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Excerpts from Duel in the Wilderness by Karin Clafford Farley

(a children's book based on George Washington's own diary, published by The Colonial Williamsburg Foundation, Williamsburg, Virginia)


Chapter One

The Mission

Wednesday, October 31, 1753--Williamsburg, Colony and Dominion of Virginia

The young soldier reached into the pocket of his coat and pulled out the letter with the broken wax seal on the back. He read it all the way through again even though he had memorized the brief message since it had been delivered early that morning.

Major Washington, Esquire,

You are ordered to present yourself before the Governor and the Council at the Capitol Building at Noon today.

Robert Dinwiddie

George bit his thin lower lip as he studied the few words on the paper, searching for some meaning he might have missed. But the single sentence could not be made to reveal more. Refolding the paper, he stuffed it back into his pocket. He fixed his blue-gray eyes on the closed double doors of the Council chamber as if willing them to open. "What are they saying about me, the Governor and those principal men of the colony deciding my fate in there? Why don't they call me before them and get it over with? What are they debating about? I can just hear one of those overstuffed great landowners saying, 'What? George Washington? Why, he is no gentleman. He toils for his living with his hands, a surveyor of land. A person of no importance. Never will be. A young upstart. How dare he ask that a mission of such importance be entrusted to him?'"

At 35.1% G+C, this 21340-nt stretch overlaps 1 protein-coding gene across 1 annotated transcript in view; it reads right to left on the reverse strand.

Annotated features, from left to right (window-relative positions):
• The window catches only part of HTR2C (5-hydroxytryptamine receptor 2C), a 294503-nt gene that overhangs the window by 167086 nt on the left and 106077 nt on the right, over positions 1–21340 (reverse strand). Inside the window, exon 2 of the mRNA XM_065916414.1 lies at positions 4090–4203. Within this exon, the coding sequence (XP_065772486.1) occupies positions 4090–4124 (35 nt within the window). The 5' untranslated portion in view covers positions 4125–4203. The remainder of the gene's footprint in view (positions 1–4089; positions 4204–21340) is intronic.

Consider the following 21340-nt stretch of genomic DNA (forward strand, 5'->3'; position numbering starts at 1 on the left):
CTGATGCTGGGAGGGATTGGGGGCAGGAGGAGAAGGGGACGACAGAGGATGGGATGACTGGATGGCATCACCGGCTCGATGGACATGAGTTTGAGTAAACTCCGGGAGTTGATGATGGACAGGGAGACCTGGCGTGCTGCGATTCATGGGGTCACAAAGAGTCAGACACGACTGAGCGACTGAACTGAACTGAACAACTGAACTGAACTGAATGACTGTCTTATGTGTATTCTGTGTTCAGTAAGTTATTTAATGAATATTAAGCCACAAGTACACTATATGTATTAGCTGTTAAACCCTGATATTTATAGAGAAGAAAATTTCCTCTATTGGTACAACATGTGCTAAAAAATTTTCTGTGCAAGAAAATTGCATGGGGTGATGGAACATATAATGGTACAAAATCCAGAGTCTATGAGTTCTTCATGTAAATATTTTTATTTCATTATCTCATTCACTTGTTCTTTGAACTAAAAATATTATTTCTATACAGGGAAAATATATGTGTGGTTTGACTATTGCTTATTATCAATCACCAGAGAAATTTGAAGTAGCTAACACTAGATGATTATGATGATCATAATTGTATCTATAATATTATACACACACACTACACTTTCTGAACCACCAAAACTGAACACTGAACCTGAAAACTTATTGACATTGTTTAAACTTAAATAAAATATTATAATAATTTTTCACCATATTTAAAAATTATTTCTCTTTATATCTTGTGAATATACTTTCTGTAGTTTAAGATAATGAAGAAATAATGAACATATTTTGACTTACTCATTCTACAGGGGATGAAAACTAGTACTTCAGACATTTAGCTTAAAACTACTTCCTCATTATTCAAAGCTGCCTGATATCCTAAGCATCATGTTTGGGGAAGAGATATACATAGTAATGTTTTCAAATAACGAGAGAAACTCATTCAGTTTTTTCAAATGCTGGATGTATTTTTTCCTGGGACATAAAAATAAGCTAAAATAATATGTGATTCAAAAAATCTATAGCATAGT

George's face burned as he thought of the embarrassment he was about to suffer before the Council. "I will look like a fool. Why did I listen to Colonel Fairfax and offer my services to the Governor? I must have taken leave of my senses."

Yet even as he blamed himself, George could not quite put out the fire that burned in his heart. If he could be appointed to carry out this mission, he dreamed, then he might become an important man in the colony. Maybe he could realize his father's ambition to regain a place for the Washingtons at the Council table in there.

George's back was to the Council chamber when the doors opened and Nathaniel Walthoe, the clerk of the Council, came out to speak to him in a nervous whisper. "Major Washington, His Honour, the Governor, and the members of the Council would be pleased if you would come in now?"

George's heart began to pound. His naturally pale skin faded beneath his brown hair caught in a queue at the back of his neck. For one frantic moment, he feared his powerful legs might not hold him if he tried to take a step because they seemed to have turned to jelly.